All of the (very few) blog posts and articles that I read on the invention of the poodle skirt mentioned that the flagship boutique requested a canine design from Julie Lynn as dogs had recently become quite popular in America, but a nagging suspicion that there was more to the story wouldn’t leave me. I decided to turn to the thorough hosts of the Dressed podcast to see if they may have covered the history of the poodle skirt and had more information. I wasn’t disappointed. Episode 28 tells the story of Julie Lynn Charlot and her most-famous design in great detail. As it turns out, in 1948, the same year as the initial poodle skirts were being handmade in the Charlot home, the 1st Westminster Dog Show had taken place, and the world was set ablaze with dog mania. 

The poodle claimed a special seat at the dog fanfare table. More than any other breed it became synonymous with refinement and a sign that someone, especially a female owner, was particularly high class. Film executives went so far as to have their top starlets photographed with the breed — oh how chic and glamorous! So while Julie Lynn had first created a skirt with an adorable group of dachshunds, the boutique soon requested a poodle design. The rest, my fashion history lovers, is history. 

The most fun clothing trend of all time? 

For the next several years girls and women alike enjoyed the poodle skirt, which quickly became the term used for a felt circle skirt with a large applique. Julie Lynn continued to produce the skirt and tops to go along with them, and her label today is still highly sought after. She wasn’t stingy with the rights to the look, however, and even worked with a pattern company to produce a pattern so that girls and women around the globe could get their DIY on.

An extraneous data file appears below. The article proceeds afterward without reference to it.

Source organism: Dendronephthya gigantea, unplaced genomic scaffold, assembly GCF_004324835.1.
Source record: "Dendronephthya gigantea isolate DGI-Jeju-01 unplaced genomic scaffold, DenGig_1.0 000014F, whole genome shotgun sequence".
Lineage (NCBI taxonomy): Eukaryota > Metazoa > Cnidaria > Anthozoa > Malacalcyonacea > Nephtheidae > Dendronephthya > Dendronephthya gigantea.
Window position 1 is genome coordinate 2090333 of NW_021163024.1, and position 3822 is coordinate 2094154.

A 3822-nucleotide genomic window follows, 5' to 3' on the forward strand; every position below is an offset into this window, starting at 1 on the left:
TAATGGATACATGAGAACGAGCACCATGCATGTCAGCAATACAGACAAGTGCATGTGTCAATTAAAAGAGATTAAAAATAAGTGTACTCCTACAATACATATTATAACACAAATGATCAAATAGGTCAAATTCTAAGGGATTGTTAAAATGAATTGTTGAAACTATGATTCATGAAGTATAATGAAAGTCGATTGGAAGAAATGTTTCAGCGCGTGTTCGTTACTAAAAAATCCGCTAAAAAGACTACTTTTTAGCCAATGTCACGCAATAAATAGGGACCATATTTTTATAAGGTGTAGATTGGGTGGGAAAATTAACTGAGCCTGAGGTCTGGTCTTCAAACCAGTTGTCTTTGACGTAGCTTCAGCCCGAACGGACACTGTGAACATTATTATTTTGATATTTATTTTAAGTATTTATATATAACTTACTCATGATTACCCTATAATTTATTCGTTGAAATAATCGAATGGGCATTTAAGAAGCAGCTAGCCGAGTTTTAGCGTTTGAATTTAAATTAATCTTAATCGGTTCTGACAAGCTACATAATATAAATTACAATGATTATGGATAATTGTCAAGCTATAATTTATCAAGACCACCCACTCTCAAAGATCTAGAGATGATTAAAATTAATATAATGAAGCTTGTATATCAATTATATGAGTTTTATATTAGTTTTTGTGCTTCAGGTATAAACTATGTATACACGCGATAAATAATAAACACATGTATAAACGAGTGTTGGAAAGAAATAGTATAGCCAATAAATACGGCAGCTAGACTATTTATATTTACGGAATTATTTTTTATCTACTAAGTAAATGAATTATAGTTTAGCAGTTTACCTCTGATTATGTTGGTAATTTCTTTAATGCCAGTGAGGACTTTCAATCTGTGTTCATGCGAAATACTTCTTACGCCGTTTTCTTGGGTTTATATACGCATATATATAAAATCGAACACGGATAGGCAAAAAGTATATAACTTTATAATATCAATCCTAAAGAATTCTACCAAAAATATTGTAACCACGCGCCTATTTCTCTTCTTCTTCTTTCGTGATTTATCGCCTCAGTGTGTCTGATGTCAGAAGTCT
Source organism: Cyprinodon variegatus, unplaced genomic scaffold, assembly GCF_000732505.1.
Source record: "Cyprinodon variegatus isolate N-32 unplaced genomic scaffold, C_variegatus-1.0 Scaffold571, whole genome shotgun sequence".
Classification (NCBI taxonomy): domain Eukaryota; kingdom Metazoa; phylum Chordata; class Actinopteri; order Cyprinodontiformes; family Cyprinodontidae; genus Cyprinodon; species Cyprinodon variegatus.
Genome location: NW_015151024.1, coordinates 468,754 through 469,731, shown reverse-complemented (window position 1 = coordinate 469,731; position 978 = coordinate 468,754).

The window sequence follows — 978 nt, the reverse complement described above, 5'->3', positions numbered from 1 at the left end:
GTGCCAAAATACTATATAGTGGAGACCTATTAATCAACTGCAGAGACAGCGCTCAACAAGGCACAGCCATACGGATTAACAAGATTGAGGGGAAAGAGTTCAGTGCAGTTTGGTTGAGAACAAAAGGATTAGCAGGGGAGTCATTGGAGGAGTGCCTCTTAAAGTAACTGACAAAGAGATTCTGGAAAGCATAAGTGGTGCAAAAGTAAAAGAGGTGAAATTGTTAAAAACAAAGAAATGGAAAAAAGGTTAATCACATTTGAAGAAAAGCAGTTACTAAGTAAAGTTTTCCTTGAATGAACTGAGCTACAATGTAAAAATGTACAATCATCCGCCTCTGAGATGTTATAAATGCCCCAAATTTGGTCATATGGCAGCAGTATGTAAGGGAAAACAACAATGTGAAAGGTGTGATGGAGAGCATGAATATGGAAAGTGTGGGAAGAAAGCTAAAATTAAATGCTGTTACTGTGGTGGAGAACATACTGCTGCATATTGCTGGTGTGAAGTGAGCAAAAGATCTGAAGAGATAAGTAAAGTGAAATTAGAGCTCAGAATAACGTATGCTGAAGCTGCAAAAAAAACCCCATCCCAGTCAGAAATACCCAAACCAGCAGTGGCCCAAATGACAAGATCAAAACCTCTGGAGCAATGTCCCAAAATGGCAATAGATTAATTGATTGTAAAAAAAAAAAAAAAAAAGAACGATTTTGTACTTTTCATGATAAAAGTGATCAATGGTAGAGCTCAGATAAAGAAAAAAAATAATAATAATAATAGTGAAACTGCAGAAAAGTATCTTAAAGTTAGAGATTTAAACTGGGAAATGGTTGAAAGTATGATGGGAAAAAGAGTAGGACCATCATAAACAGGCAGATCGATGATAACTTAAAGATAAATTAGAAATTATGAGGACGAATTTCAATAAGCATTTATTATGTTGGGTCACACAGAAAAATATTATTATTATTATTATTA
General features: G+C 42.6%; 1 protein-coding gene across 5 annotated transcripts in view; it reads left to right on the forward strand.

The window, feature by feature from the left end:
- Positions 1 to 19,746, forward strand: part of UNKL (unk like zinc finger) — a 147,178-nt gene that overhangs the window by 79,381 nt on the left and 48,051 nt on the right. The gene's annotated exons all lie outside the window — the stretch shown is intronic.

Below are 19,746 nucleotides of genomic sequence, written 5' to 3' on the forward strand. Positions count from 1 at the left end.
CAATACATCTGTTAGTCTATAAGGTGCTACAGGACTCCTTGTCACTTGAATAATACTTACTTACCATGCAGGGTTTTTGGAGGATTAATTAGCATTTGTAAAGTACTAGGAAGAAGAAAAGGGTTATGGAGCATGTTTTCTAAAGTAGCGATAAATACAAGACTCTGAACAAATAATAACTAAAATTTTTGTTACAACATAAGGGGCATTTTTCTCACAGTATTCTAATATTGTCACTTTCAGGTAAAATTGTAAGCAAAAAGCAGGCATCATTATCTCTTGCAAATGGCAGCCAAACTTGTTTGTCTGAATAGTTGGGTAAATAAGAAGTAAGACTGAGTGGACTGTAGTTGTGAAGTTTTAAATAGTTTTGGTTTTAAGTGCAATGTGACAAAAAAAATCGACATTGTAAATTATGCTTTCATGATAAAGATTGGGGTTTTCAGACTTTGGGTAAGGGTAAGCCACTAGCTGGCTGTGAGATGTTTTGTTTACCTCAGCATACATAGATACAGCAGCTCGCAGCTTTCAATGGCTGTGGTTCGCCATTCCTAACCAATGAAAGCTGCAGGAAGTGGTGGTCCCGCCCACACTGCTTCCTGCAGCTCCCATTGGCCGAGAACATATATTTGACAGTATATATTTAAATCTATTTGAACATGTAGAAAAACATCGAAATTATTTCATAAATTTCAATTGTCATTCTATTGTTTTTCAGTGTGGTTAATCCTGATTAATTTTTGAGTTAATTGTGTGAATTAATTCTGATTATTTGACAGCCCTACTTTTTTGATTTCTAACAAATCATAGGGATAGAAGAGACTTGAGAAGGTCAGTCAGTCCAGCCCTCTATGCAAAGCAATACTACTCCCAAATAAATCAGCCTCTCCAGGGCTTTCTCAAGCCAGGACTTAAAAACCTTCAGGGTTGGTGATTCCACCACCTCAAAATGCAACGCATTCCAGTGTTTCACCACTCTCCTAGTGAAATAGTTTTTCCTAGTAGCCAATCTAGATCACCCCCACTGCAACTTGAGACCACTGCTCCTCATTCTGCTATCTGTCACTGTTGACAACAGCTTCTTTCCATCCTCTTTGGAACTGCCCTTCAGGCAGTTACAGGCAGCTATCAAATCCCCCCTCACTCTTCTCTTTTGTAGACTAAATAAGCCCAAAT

While poodles remained the most popular adornment, conversation starters of all sorts soon appeared on the fronts of the skirts. Young girls seemed to have kept largely with poodles and other animals, but older females got very creative with their chosen designs. Teenagers enjoyed age-appropriate designs such as records, catchy phrases, and hot rods. The skirts were popular among this age group as rock and roll continued to take hold, with the skirts moving perfectly to any beat. 

Grown women added a bit of sophistication to their skirts with designs such as flower pots, the Eiffel Tower, and martini glasses. Then you have designer Bettie Morrie who combined her love of backgammon with her love of the full skirt, having the game sewn right into the felt itself. 

Backgammon, anyone? Photo Source: Vintage Everyday

A very lasting legacy 

The poodle skirt was a trend for its time. While the 1950s were for many a return to the easier pre-war days, with the 1960s came an entirely new set of cultural concerns. In many ways, things would never be as carefree as we like to think much of the 1950s were. Women’s fashion was about to take a turn in a completely new direction and the poodle skirt ceased to be used for daily wear. However, Julie Lynn Charlot had created a piece of clothing that brought women of many generations together for several years of fond memories, and as time has passed we have refused to forget about the fun of wearing a poodle-clad flared skirt. While it’s fun to see them each Halloween, I think the look is ready for a comeback, what about you?